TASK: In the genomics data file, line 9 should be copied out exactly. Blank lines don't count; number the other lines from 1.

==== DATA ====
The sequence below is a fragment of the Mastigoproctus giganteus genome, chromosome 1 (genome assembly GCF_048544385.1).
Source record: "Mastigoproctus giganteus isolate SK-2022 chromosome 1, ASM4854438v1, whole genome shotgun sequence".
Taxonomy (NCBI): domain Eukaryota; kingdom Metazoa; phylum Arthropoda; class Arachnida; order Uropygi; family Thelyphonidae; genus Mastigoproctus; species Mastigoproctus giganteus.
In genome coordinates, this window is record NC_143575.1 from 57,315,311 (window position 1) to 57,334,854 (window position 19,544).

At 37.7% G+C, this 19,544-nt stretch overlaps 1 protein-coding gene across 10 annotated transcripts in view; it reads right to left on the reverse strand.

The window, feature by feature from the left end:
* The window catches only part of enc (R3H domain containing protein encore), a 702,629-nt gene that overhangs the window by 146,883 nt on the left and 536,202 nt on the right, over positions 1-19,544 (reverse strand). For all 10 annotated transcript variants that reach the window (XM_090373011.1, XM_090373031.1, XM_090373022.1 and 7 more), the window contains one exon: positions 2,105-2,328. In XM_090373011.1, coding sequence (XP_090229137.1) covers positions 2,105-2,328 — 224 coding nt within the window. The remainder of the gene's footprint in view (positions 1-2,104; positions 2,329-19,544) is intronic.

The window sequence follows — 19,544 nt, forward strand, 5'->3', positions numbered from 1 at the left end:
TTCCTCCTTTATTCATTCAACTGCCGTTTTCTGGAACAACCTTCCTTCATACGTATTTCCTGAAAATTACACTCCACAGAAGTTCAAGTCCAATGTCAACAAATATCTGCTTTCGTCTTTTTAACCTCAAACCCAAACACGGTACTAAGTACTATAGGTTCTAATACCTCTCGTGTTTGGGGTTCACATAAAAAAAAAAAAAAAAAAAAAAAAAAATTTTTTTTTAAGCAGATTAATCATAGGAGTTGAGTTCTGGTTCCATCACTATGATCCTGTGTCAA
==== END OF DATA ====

TTCCTCCTTTATTCATTCAACTGCCGTTTTCTGGAACAACCTTCCTTCATACGTATTTCCTGAAAATTACACTCCACAGAAGTTCAAGTCCAATGTCAACAAATATCTGCTTTCGTCTTTTTAACCTCAAACCCAAACACGGTACTAAGTACTATAGGTTCTAATACCTCTCGTGTTTGGGGTTCACATAAAAAAAAAAAAAAAAAAAAAAAAAAATTTTTTTTTAAGCAGATTAATCATAGGAGTTGAGTTCTGGTTCCATCACTATGATCCTGTGTCAA